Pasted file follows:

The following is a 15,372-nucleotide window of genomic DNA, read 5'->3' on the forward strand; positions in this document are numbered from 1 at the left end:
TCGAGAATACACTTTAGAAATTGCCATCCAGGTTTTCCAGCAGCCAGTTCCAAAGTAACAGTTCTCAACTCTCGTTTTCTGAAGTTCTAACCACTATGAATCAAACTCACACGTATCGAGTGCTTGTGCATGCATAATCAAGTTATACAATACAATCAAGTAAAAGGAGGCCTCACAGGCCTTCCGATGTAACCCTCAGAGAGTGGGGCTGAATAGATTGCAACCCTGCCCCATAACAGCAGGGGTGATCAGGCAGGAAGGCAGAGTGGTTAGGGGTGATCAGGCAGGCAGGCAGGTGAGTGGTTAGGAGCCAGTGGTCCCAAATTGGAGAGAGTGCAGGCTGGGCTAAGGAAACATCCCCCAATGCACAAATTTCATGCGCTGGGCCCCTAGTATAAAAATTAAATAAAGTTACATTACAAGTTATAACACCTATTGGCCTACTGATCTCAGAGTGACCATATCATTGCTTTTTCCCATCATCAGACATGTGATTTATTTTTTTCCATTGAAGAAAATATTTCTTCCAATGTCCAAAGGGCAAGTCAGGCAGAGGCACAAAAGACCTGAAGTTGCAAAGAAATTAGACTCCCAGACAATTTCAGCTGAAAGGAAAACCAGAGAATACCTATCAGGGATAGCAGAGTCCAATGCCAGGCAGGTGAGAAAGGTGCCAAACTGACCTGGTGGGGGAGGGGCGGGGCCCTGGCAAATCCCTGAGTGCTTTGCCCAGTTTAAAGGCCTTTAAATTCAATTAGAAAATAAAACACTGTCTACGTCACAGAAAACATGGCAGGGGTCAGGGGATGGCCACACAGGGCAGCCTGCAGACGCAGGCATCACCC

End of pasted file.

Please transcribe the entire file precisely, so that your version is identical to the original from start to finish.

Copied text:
The following is a 15,372-nucleotide window of genomic DNA, read 5'->3' on the forward strand; positions in this document are numbered from 1 at the left end:
TCGAGAATACACTTTAGAAATTGCCATCCAGGTTTTCCAGCAGCCAGTTCCAAAGTAACAGTTCTCAACTCTCGTTTTCTGAAGTTCTAACCACTATGAATCAAACTCACACGTATCGAGTGCTTGTGCATGCATAATCAAGTTATACAATACAATCAAGTAAAAGGAGGCCTCACAGGCCTTCCGATGTAACCCTCAGAGAGTGGGGCTGAATAGATTGCAACCCTGCCCCATAACAGCAGGGGTGATCAGGCAGGAAGGCAGAGTGGTTAGGGGTGATCAGGCAGGCAGGCAGGTGAGTGGTTAGGAGCCAGTGGTCCCAAATTGGAGAGAGTGCAGGCTGGGCTAAGGAAACATCCCCCAATGCACAAATTTCATGCGCTGGGCCCCTAGTATAAAAATTAAATAAAGTTACATTACAAGTTATAACACCTATTGGCCTACTGATCTCAGAGTGACCATATCATTGCTTTTTCCCATCATCAGACATGTGATTTATTTTTTTCCATTGAAGAAAATATTTCTTCCAATGTCCAAAGGGCAAGTCAGGCAGAGGCACAAAAGACCTGAAGTTGCAAAGAAATTAGACTCCCAGACAATTTCAGCTGAAAGGAAAACCAGAGAATACCTATCAGGGATAGCAGAGTCCAATGCCAGGCAGGTGAGAAAGGTGCCAAACTGACCTGGTGGGGGAGGGGCGGGGCCCTGGCAAATCCCTGAGTGCTTTGCCCAGTTTAAAGGCCTTTAAATTCAATTAGAAAATAAAACACTGTCTACGTCACAGAAAACATGGCAGGGGTCAGGGGATGGCCACACAGGGCAGCCTGCAGACGCAGGCATCACCC